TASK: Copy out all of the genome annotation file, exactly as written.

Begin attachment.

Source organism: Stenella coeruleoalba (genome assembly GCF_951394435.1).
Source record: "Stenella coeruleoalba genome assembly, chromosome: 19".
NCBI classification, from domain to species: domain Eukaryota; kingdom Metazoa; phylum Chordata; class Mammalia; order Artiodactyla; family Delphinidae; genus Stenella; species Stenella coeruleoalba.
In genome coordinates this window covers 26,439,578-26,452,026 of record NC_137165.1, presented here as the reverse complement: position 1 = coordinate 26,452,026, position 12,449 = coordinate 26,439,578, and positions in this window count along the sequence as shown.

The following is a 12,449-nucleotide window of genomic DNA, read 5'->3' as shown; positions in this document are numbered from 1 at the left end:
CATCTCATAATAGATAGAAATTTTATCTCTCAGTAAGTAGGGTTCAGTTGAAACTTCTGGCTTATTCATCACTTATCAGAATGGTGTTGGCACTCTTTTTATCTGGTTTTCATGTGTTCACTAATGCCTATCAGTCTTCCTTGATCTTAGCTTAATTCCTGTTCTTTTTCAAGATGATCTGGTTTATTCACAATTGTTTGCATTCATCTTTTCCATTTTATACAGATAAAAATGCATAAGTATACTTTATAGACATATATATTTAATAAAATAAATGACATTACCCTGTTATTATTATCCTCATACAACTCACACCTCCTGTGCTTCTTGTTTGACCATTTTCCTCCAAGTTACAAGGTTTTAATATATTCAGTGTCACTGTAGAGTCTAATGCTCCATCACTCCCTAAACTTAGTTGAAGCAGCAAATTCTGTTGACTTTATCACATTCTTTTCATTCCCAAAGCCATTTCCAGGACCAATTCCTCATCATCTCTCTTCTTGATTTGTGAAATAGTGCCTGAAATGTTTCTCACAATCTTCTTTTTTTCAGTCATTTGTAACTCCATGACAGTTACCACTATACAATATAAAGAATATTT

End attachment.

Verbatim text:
Source organism: Stenella coeruleoalba (genome assembly GCF_951394435.1).
Source record: "Stenella coeruleoalba genome assembly, chromosome: 19".
NCBI classification, from domain to species: domain Eukaryota; kingdom Metazoa; phylum Chordata; class Mammalia; order Artiodactyla; family Delphinidae; genus Stenella; species Stenella coeruleoalba.
In genome coordinates this window covers 26,439,578-26,452,026 of record NC_137165.1, presented here as the reverse complement: position 1 = coordinate 26,452,026, position 12,449 = coordinate 26,439,578, and positions in this window count along the sequence as shown.

The following is a 12,449-nucleotide window of genomic DNA, read 5'->3' as shown; positions in this document are numbered from 1 at the left end:
CATCTCATAATAGATAGAAATTTTATCTCTCAGTAAGTAGGGTTCAGTTGAAACTTCTGGCTTATTCATCACTTATCAGAATGGTGTTGGCACTCTTTTTATCTGGTTTTCATGTGTTCACTAATGCCTATCAGTCTTCCTTGATCTTAGCTTAATTCCTGTTCTTTTTCAAGATGATCTGGTTTATTCACAATTGTTTGCATTCATCTTTTCCATTTTATACAGATAAAAATGCATAAGTATACTTTATAGACATATATATTTAATAAAATAAATGACATTACCCTGTTATTATTATCCTCATACAACTCACACCTCCTGTGCTTCTTGTTTGACCATTTTCCTCCAAGTTACAAGGTTTTAATATATTCAGTGTCACTGTAGAGTCTAATGCTCCATCACTCCCTAAACTTAGTTGAAGCAGCAAATTCTGTTGACTTTATCACATTCTTTTCATTCCCAAAGCCATTTCCAGGACCAATTCCTCATCATCTCTCTTCTTGATTTGTGAAATAGTGCCTGAAATGTTTCTCACAATCTTCTTTTTTTCAGTCATTTGTAACTCCATGACAGTTACCACTATACAATATAAAGAATATTT